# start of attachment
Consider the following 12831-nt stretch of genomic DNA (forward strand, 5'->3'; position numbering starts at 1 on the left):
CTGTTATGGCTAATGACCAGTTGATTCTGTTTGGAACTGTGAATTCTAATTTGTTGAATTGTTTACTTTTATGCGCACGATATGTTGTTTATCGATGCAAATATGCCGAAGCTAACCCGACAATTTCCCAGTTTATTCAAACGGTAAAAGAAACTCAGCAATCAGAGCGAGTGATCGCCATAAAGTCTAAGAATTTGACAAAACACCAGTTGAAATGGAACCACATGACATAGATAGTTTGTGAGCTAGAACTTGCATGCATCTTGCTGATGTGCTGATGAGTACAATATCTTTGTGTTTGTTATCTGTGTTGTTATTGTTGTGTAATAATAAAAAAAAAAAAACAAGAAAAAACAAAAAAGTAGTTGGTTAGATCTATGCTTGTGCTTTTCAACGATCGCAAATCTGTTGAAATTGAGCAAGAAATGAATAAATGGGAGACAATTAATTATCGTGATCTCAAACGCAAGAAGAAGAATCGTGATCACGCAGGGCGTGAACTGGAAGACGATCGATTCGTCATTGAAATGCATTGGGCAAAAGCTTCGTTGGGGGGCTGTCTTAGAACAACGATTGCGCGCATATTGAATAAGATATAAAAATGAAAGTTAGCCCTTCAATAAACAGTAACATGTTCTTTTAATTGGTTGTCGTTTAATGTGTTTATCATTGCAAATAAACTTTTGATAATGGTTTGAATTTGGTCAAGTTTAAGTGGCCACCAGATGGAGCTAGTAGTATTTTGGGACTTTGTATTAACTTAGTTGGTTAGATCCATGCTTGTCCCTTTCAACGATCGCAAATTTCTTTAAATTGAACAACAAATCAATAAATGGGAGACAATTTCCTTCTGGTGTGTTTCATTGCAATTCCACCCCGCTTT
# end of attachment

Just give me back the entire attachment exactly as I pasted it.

Consider the following 12831-nt stretch of genomic DNA (forward strand, 5'->3'; position numbering starts at 1 on the left):
CTGTTATGGCTAATGACCAGTTGATTCTGTTTGGAACTGTGAATTCTAATTTGTTGAATTGTTTACTTTTATGCGCACGATATGTTGTTTATCGATGCAAATATGCCGAAGCTAACCCGACAATTTCCCAGTTTATTCAAACGGTAAAAGAAACTCAGCAATCAGAGCGAGTGATCGCCATAAAGTCTAAGAATTTGACAAAACACCAGTTGAAATGGAACCACATGACATAGATAGTTTGTGAGCTAGAACTTGCATGCATCTTGCTGATGTGCTGATGAGTACAATATCTTTGTGTTTGTTATCTGTGTTGTTATTGTTGTGTAATAATAAAAAAAAAAAAACAAGAAAAAACAAAAAAGTAGTTGGTTAGATCTATGCTTGTGCTTTTCAACGATCGCAAATCTGTTGAAATTGAGCAAGAAATGAATAAATGGGAGACAATTAATTATCGTGATCTCAAACGCAAGAAGAAGAATCGTGATCACGCAGGGCGTGAACTGGAAGACGATCGATTCGTCATTGAAATGCATTGGGCAAAAGCTTCGTTGGGGGGCTGTCTTAGAACAACGATTGCGCGCATATTGAATAAGATATAAAAATGAAAGTTAGCCCTTCAATAAACAGTAACATGTTCTTTTAATTGGTTGTCGTTTAATGTGTTTATCATTGCAAATAAACTTTTGATAATGGTTTGAATTTGGTCAAGTTTAAGTGGCCACCAGATGGAGCTAGTAGTATTTTGGGACTTTGTATTAACTTAGTTGGTTAGATCCATGCTTGTCCCTTTCAACGATCGCAAATTTCTTTAAATTGAACAACAAATCAATAAATGGGAGACAATTTCCTTCTGGTGTGTTTCATTGCAATTCCACCCCGCTTT